The proposed solution was to provide storage tanks (known as superpipes) constructed from large-diameter (1800mm-3000mm) locally manufactured polyethylene pipes, and connected directly to the sanitary sewer system at elevations lower than the most vulnerable basements. When a large rainfall event occurs - or more often, a moderate event combined with significant antecedent moisture - the extra flow generated by the weeping tile systems overflows directly into the superpipes and decreases the risk of basement flooding. Two superpipes were constructed on the west side of Saskatoon in 2008, followed by two on the east side in 2009. The 2010 program will see as many as three superpipes installed, with four more planned between 2010 and 2014.

Ontario - two winners

City of Toronto Basement Flooding Protection Program

Extreme storm events can result in wide-spread surface and basement flooding when the design capacity of the existing storm drainage system is exceeded. On August 19, 2005, a storm exceeding a one in 100-year return frequency hit an area of the city where storm drainage was provided only by separated storm sewers. IBC estimates the damages to public and private property at $400-500 million, making it the largest natural disaster in southern Ontario.

Traditionally, sewer system improvement works have focused on the sanitary sewer system by eliminating bottlenecks with oversized pipes, and constructing in-system storage facilities. However, these improvements have been insufficient to guard against more intense rainfall events. A comprehensive engineering review has shown that in areas without a major storm drainage system, roadways do not typically provide a continuous flow route, are very flat or have low-lying areas with no stormwater outlet. In these areas, stormwater enters the sanitary sewer system from a number of sources, leading to system surcharging and basement flooding.

To help guard against future flooding, the city developed the Basement Flooding Protection Program by initiating a comprehensive engineering review in 32 priority areas. The program's adaptive management strategy applies an integrated systems approach using lot level controls; storm sewer improvements; sanitary sewer system improvements; and overland flow control.

A key feature of the program is an enhanced level of protection against basement flooding from sanitary sewer backup for a storm event equivalent to a one in 25-year to a one in 50-year storm, and against surface flooding for one in 100-year storm event, where feasible, in areas where a proper major (overland flow) stormwater drainage system does not exist.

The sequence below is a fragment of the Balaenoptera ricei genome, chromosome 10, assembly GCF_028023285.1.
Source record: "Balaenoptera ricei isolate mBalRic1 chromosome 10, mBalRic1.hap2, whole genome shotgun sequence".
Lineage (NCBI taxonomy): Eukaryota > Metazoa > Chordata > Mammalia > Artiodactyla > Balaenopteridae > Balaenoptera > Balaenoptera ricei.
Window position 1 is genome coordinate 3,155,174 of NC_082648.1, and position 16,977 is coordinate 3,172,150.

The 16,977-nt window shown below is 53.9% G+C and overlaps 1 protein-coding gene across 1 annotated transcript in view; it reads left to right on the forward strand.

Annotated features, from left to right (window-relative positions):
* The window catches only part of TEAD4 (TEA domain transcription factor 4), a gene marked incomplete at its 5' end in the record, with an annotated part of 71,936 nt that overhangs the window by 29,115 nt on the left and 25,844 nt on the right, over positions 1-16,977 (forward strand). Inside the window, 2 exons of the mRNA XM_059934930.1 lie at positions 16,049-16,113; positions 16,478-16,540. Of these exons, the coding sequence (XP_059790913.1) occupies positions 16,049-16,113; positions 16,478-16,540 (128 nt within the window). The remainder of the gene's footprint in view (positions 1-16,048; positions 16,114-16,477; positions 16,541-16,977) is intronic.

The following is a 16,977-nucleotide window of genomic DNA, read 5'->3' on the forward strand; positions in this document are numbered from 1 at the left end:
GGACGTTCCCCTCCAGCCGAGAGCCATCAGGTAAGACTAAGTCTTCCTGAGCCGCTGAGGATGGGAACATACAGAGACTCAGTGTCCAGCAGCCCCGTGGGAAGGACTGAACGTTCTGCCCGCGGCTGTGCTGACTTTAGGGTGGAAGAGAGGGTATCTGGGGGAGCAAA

Town of Richmond Hill

Pioneer Park Stormwater Management Rehabilitation Project

The Town of Richmond Hill's Pioneer Park Stormwater Management project involved the rehabilitation of an existing flood control facility to provide protection to vulnerable areas, protect existing infrastructure, enhance erosion control, treat water quality, and stabilize and rehabilitate the associated watercourse. Built in 1985, the facility no longer met the standards to which it was designed and fell short of modern stormwater standards. As a result, key infrastructure was at risk including Major Mackenzie Drive, an important dispatch route for a large area hospital, and other emergency services including fire and police. Residential properties upstream and downstream of the facility were also at risk of sewer surcharge and flooding.

The Pioneer Park initiative is the first project in Richmond Hill resulting from the Stormwater Ten-Year Capital Plan - a study that looked at the municipality's stormwater infrastructure, its condition and vulnerability to changing weather conditions, and considered how to adapt the infrastructure to make it more effective and sustainable. The town used watershed planning principles and public consultation to develop a facility design that incorporated both climate adaptation and mitigation components and addressed environmental, social and economic opportunities. The town also partnered with regulatory agencies to obtain permits and approvals, and completed a value engineering exercise prior to commencing construction.